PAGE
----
The following is a list of a few of the "green" features and building practices promoted in the Built Green program:
- Energy Efficiency (part 1)
- Indoor Air Quality (part 1)
- Conserving Natural Resources (part 2)
- Water Quality (part 2)
1) Advanced Framing/Extra Insulation:Advanced framing is a technique used by builders help reduce construction costs and increase energy savings. On average, advanced framing uses 30% less lumber, takes less time to construct, and costs less to build because the reduced use of lumber more than offsets the additional cost of extra insulation. Construction cost savings is estimated at $0.29 per square foot of wall area. Total savings for this measure alone are 2 to 4% of total energy use. This cost varies, based on material cost.
2) High Efficiency Water Heater:Locating the hot water heater near the point of highest use will minimize pipeline energy loss. Typically, the point of highest demand is the shower. Another strategy designed to increase efficiency is to insulate hot and cold water pipes within 3 feet of the hot water heater. This measure reduces standby heat loss from the water tank. The tank continuously heats the piping and the water in it even when no water is being used. The pipes act as "cooling rods." Insulating them reduces the rate of heat loss. In addition, choosing a high efficiency water heater can save energy and water.
3) Efficient Household Appliances:Built Green homes feature appliances that are as energy efficient as possible. The reduced costs associated with operating energy efficient appliances offset any higher initial costs of purchasing the appliances. Builders are encouraged to use appliances that have "Energy Guide" or Energy Star® labels to insure that they meet energy efficient criteria.
4) Air Sealing:Advanced caulking is part of the airtight drywall approach (ADA) for framed structures, which is an advanced sealing package that goes beyond basic practice. Specifically, caulk or gasket drywall is installed on exterior walls at the top and bottom plates, windows and doorframes. Caulk or gasket drywall is used on interior walls at intersections with exterior ceilings. Caulk or gasket drywall is used at electrical, plumbing or mechanical penetrations in the drywall.
Indoor Air Quality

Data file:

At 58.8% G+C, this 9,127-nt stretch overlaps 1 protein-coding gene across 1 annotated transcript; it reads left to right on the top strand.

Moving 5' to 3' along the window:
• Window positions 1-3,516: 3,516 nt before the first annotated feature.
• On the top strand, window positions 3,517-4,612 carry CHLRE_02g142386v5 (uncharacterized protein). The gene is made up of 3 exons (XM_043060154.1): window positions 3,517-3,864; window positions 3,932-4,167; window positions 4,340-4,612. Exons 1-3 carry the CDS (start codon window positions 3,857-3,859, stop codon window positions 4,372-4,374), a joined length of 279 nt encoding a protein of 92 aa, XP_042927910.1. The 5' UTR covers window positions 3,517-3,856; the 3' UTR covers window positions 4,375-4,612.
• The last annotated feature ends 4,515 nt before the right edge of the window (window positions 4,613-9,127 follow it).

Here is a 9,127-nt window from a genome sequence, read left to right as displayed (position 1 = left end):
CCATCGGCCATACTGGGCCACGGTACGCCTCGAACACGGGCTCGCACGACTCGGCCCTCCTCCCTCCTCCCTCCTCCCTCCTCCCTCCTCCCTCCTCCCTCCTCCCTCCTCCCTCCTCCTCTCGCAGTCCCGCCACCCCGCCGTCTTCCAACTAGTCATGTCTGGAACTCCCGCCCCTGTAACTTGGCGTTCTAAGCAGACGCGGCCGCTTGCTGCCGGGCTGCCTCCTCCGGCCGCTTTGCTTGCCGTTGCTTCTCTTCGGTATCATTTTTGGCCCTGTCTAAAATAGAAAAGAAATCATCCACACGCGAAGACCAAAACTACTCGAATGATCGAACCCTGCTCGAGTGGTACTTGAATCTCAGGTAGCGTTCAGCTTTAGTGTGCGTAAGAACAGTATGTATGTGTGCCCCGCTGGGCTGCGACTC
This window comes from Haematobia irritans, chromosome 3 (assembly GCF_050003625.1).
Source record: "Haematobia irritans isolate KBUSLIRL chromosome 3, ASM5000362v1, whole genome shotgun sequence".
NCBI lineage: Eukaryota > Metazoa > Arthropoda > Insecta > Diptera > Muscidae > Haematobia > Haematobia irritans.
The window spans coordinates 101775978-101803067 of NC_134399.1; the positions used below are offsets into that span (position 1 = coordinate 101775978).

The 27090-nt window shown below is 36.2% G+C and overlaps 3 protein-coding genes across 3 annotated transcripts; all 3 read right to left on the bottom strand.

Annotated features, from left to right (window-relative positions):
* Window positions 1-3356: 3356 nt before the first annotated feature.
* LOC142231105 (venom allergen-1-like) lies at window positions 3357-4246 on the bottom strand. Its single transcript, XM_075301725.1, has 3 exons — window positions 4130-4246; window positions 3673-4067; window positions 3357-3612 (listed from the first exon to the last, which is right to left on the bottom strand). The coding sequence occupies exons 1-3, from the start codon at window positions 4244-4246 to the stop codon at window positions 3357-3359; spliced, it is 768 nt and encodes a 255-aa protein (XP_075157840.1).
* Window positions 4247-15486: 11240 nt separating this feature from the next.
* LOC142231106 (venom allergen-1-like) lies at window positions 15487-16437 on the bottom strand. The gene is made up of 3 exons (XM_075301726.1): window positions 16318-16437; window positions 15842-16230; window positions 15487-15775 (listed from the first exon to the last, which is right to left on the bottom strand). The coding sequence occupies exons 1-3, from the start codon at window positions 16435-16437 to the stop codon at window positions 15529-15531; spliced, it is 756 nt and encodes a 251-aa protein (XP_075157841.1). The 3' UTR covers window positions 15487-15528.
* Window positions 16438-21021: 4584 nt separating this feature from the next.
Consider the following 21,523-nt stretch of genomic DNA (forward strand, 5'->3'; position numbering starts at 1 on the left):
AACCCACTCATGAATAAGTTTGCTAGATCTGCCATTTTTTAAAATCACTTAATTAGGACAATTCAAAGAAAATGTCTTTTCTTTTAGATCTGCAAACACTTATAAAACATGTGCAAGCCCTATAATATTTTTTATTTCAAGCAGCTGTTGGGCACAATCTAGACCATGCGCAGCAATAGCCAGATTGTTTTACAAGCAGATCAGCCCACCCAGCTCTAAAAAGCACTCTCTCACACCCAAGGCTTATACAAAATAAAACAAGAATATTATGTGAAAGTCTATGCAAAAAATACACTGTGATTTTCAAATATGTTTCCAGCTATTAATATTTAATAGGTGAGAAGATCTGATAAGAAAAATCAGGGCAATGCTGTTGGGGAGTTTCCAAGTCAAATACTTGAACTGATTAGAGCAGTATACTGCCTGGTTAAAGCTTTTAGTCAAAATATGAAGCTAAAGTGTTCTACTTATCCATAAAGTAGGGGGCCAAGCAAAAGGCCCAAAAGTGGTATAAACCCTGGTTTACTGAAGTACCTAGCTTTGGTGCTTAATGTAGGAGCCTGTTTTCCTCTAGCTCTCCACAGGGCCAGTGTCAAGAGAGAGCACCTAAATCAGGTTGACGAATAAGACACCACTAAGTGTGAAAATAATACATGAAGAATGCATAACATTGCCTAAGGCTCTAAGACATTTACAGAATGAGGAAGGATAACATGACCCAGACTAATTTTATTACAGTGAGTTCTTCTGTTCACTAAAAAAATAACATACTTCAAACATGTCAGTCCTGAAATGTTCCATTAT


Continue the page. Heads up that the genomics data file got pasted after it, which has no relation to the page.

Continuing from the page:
1) Carpet: Using low-pile or less allergen-attracting carpet and pad can greatly improve indoor air quality. Installing carpeting by tacking rather than using glue also reduces air pollutants. There are also natural fiber carpets available such as jute, sisal and wool that many builders offer to improve air quality. Many Built Green homes feature plans that reduce the amount of carpeting and use alternate flooring made from sustainably harvested wood, bamboo or stained concrete.
2) Paints:Many Built Green homes use low-VOC and low-toxic interior paints and finishes to reduce toxins ordinarily associated with other paints. Using these types of paints helps to improve the overall indoor air quality of the home.
3) Ventilation : Greater air tightness creates a need for mechanical ventilation to avoid potential indoor air quality problems. Balanced or slightly positive ventilation keeps outdoor pollutants from being drawn into the house, prevents backdrafting or spillage from combustion appliances (due to under-pressurization), and prevents moisture migration into structural cavities (due to over-pressurization). Ventilation can be provided by quiet fans with automatic controls or by heat recovery ventilators. In a balanced system, air brought indoors by one fan is exhausted outdoors at the same rate by another fan. In a slightly positive system, air brought indoors is exhausted outdoors at a slightly slower rate. It is important to avoid over-pressurizing the building, which will force moisture into and through walls and other structural cavities. To get a slightly positive air pressure you must adjust supply ventilation slightly higher than exhaust ventilation (if exhaust is provided). If you are not sure you can maintain a slightly positive pressure without over-pressurizing the building, it is best to seek a balanced pressurization.
Stay tuned for Part 2 next week. If you have questions regarding this information see: http://www.builtgreen.net
For additional Help, Information, or Services contact Debbie at (830) 833-4249 or firstname.lastname@example.org . (If you want to read more about GREEN Building, drop us a note or call us).